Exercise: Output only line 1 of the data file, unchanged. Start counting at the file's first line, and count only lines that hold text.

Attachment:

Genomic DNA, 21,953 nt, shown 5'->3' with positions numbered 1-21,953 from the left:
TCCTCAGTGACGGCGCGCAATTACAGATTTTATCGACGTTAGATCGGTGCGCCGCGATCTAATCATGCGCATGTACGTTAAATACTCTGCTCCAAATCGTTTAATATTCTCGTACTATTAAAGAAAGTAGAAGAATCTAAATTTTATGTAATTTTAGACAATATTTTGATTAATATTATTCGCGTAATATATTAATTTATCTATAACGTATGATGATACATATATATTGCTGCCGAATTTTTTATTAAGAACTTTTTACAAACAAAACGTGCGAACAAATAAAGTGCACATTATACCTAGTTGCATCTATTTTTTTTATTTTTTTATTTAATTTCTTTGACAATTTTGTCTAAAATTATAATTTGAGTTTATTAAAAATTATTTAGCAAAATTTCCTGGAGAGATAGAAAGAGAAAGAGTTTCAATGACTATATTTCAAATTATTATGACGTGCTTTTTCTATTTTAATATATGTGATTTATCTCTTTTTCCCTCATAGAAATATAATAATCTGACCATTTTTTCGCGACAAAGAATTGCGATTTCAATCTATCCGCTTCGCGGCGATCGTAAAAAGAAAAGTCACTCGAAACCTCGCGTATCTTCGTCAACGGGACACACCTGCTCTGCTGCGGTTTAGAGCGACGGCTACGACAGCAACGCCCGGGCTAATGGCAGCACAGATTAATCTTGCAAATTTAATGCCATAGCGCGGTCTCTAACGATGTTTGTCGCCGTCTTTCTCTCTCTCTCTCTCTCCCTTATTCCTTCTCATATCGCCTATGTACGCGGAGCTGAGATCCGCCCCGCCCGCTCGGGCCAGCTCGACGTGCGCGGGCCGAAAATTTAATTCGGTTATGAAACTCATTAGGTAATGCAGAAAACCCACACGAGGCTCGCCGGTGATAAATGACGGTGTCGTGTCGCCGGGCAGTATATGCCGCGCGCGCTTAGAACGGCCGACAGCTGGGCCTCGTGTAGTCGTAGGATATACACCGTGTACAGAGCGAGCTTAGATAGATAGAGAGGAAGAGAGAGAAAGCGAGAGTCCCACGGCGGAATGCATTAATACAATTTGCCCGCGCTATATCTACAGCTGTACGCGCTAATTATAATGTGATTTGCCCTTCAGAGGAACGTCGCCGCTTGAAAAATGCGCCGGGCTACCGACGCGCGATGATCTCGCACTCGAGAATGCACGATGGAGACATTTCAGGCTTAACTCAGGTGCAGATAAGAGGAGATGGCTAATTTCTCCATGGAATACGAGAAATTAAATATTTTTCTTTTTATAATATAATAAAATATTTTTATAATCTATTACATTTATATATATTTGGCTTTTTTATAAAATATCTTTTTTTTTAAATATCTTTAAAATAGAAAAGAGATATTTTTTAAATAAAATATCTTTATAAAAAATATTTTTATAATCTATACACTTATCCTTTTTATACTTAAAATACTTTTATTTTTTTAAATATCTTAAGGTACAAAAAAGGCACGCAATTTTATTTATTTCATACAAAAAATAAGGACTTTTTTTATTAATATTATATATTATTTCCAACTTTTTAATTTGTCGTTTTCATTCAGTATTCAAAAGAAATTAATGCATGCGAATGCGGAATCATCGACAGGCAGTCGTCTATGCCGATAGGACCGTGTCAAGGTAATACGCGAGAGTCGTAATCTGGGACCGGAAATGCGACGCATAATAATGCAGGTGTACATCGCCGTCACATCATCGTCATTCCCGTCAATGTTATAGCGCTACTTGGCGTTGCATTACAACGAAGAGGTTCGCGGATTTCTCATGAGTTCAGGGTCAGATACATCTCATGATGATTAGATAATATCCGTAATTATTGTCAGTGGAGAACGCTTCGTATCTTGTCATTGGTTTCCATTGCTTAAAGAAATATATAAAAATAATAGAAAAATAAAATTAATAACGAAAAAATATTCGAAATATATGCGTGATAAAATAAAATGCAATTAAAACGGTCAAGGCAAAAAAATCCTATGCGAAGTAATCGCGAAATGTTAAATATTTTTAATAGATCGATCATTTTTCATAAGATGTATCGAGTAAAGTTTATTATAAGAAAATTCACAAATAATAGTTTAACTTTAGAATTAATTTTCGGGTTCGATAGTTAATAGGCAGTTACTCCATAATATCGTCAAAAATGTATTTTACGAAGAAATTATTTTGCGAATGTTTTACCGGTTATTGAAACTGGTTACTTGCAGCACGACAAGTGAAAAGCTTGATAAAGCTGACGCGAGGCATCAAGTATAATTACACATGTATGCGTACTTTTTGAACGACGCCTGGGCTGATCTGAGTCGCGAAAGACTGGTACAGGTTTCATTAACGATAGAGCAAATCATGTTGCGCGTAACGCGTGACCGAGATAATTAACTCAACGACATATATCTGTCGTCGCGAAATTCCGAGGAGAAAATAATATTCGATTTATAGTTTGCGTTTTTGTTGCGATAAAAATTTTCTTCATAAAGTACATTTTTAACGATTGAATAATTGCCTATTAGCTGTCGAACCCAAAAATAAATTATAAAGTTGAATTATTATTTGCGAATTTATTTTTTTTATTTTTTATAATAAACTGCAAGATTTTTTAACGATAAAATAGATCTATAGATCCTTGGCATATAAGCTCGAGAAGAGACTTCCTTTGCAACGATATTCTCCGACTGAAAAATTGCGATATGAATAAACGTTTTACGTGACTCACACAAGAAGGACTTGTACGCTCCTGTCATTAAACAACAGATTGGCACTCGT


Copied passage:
Genomic DNA, 21,953 nt, shown 5'->3' with positions numbered 1-21,953 from the left: